Rodents are able to move their eyes in different directions, thus always keeping an eye on the the airspace above them, researchers from Max Planck Institute have shown.
Using miniaturised high-speed cameras and high-speed behavioural tracking, they found that rats can move their eyes in different directions, both in the horizontal and in the vertical plane; the eyes move individually depending on how the animal is running around and moving its head.
Like most mammals, rats have their eyes on the side of the head, giving them a wide view which is very useful in detecting predators. However, generally speaking, three-dimensional vision requires an overlap of the visual fields of the two eyes; so the visual system needs to fulfill two needs, which are pretty conflicting: on the one hand they need maximum wideness field, and on the other hand, they also need detailed binocular vision.
The research conducted by the Max Planck Institute for Biological Cybernetics has, for the first time, characterized the eye movement of freely moving rats – and their findings came as a total surprise.
“Humans move their eyes in a very stereotypical way for both counteracting head movements and searching around. Both our eyes move together and always follow the same object. In rats, on the other hand, the eyes generally move in opposite directions,” explains Jason Kerr from the Max Planck Institute for Biological Cybernetics.
In their series of behavioral experiments, they also found that the movement of the eyes come as a response to the movement of the head.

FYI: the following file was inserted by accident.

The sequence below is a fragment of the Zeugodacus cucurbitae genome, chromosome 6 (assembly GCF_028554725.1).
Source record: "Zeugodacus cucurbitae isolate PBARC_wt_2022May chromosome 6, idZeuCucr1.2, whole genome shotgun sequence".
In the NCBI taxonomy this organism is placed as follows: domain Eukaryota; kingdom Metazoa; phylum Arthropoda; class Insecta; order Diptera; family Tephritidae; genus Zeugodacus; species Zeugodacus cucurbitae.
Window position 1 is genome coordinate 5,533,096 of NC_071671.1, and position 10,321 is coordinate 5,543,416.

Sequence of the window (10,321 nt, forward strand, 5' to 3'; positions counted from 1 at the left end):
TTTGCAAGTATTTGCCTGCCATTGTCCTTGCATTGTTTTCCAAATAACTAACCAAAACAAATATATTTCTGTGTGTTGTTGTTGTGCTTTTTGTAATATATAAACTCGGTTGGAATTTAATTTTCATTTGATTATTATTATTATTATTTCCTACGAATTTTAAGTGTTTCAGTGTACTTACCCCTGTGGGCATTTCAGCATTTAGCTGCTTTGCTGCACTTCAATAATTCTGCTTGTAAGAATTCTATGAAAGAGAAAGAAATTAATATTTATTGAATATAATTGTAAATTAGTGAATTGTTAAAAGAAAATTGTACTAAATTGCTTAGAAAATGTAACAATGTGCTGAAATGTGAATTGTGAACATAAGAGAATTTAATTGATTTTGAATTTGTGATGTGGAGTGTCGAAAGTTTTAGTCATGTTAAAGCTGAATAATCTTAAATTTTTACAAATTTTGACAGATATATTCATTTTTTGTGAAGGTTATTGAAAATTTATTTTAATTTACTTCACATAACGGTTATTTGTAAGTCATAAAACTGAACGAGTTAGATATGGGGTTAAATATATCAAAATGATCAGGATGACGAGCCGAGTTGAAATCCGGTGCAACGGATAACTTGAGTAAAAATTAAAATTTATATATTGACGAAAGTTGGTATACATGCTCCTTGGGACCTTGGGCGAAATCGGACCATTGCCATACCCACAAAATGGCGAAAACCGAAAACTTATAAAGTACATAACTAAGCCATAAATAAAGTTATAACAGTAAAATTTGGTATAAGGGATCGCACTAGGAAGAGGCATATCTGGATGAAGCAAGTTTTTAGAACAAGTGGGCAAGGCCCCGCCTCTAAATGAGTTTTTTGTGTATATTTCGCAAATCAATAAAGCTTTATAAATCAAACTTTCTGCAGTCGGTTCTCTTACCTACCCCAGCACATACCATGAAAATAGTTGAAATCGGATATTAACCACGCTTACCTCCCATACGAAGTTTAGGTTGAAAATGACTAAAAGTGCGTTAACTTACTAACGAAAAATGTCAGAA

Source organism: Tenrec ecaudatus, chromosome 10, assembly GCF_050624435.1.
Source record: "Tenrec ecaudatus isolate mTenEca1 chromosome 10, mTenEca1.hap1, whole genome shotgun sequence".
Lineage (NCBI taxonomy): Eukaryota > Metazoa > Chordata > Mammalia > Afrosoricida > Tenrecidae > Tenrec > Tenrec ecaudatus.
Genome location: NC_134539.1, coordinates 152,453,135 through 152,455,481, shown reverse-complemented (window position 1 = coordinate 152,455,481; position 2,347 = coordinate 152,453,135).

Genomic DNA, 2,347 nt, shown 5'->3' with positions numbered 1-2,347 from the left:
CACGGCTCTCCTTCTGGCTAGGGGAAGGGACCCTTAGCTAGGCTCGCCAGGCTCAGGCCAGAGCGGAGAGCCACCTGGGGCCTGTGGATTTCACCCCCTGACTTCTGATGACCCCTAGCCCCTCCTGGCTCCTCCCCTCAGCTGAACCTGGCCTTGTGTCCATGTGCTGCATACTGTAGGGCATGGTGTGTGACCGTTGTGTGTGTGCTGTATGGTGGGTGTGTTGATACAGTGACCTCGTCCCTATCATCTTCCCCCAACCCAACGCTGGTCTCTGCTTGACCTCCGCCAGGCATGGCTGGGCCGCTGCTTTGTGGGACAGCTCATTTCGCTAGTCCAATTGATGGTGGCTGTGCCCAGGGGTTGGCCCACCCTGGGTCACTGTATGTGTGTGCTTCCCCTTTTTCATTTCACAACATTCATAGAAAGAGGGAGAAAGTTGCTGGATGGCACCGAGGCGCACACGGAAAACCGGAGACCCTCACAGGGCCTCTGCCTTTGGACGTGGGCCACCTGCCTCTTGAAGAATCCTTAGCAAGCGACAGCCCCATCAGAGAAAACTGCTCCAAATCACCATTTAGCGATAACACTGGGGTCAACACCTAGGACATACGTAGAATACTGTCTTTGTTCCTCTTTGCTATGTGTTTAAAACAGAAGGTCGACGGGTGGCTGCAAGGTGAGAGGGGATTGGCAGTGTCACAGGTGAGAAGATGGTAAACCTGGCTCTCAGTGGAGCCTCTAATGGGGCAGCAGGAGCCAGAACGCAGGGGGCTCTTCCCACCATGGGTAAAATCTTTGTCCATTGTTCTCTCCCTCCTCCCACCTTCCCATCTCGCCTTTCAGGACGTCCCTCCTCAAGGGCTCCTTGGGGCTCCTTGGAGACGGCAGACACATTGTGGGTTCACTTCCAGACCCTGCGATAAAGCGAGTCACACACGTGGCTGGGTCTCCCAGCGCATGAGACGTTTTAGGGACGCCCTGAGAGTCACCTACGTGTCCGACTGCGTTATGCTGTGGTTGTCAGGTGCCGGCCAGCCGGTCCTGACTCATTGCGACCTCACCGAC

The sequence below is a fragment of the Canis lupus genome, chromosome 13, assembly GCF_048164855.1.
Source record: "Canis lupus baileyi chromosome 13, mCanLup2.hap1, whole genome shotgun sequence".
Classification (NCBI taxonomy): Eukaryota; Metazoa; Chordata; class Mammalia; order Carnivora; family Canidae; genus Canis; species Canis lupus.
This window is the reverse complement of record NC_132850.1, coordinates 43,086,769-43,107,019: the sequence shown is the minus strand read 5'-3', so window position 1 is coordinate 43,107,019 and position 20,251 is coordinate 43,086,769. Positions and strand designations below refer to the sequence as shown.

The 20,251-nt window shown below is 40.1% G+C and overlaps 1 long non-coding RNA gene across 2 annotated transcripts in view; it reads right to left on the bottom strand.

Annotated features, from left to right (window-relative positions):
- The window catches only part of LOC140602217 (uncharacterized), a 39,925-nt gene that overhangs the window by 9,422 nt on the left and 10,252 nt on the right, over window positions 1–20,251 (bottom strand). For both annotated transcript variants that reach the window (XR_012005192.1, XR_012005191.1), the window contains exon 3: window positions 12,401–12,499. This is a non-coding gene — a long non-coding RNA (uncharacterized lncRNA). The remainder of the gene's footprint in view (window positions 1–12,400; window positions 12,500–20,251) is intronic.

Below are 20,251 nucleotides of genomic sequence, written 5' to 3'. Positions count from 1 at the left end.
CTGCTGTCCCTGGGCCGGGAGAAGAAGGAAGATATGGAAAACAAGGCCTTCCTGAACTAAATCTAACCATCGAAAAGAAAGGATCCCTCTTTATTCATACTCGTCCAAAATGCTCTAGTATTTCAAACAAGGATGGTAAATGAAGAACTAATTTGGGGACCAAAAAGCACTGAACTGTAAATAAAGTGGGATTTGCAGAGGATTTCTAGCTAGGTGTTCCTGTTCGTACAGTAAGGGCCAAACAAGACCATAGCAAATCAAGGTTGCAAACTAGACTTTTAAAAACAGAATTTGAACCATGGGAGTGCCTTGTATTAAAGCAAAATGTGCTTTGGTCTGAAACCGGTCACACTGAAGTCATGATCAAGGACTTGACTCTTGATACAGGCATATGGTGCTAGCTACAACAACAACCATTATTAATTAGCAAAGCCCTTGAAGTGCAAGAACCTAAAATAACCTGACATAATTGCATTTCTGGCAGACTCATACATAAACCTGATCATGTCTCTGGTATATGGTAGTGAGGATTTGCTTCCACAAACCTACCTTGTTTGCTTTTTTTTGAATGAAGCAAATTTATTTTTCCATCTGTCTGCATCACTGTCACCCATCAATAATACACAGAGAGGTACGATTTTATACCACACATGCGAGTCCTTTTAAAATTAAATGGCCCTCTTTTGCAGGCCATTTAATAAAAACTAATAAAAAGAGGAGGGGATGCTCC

“When the head points downward, the eyes move back, away from the tip of the nose. When the rat lifts its head, the eyes look forward: cross-eyed, so to speak. If the animal puts its head on one side, the eye on the lower side moves up and the other eye moves down.” says Jason Kerr.
For us humans, the situation lies quite differently. The direction in which the eyes look must be precisely aligned, otherwise the object isn’t fixated and it all becomes blurry. Any slight deviation, of under a degree, will cause double vision. In rats, the opposing eye movements between left and right eye mean that the line of vision varies by as much as 40 degrees in the horizontal plane and up to 60 degrees in the vertical plane.
Although the observed eye movements prevent the fusion of the two visual fields, the scientists postulate that permanent visibility in the direction of potential airborne attackers dramatically increases the animals’ chances of survival.
Peer reviewed article